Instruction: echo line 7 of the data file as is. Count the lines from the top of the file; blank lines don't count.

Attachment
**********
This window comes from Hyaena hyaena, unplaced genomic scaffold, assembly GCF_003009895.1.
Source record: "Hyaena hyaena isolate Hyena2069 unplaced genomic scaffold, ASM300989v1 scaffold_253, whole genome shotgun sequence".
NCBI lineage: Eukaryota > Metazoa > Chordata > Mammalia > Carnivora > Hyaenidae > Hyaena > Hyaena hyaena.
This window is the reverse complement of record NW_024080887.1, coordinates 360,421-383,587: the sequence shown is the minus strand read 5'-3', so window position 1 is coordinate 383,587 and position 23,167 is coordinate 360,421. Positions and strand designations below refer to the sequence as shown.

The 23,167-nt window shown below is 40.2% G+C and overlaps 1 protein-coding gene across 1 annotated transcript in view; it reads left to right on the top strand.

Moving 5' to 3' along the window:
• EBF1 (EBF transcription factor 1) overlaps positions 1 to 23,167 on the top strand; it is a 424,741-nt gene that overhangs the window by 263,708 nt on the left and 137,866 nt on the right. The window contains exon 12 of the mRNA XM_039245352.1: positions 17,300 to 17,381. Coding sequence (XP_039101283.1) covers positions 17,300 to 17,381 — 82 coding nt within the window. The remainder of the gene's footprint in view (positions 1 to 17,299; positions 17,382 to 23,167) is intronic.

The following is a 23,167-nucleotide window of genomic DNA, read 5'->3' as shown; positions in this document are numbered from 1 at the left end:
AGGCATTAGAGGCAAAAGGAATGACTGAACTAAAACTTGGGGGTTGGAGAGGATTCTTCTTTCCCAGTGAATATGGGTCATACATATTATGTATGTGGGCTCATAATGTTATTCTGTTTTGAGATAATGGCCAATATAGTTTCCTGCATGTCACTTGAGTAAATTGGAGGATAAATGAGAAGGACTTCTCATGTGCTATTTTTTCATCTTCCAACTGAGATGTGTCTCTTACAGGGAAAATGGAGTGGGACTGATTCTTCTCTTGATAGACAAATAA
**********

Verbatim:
• EBF1 (EBF transcription factor 1) overlaps positions 1 to 23,167 on the top strand; it is a 424,741-nt gene that overhangs the window by 263,708 nt on the left and 137,866 nt on the right. The window contains exon 12 of the mRNA XM_039245352.1: positions 17,300 to 17,381. Coding sequence (XP_039101283.1) covers positions 17,300 to 17,381 — 82 coding nt within the window. The remainder of the gene's footprint in view (positions 1 to 17,299; positions 17,382 to 23,167) is intronic.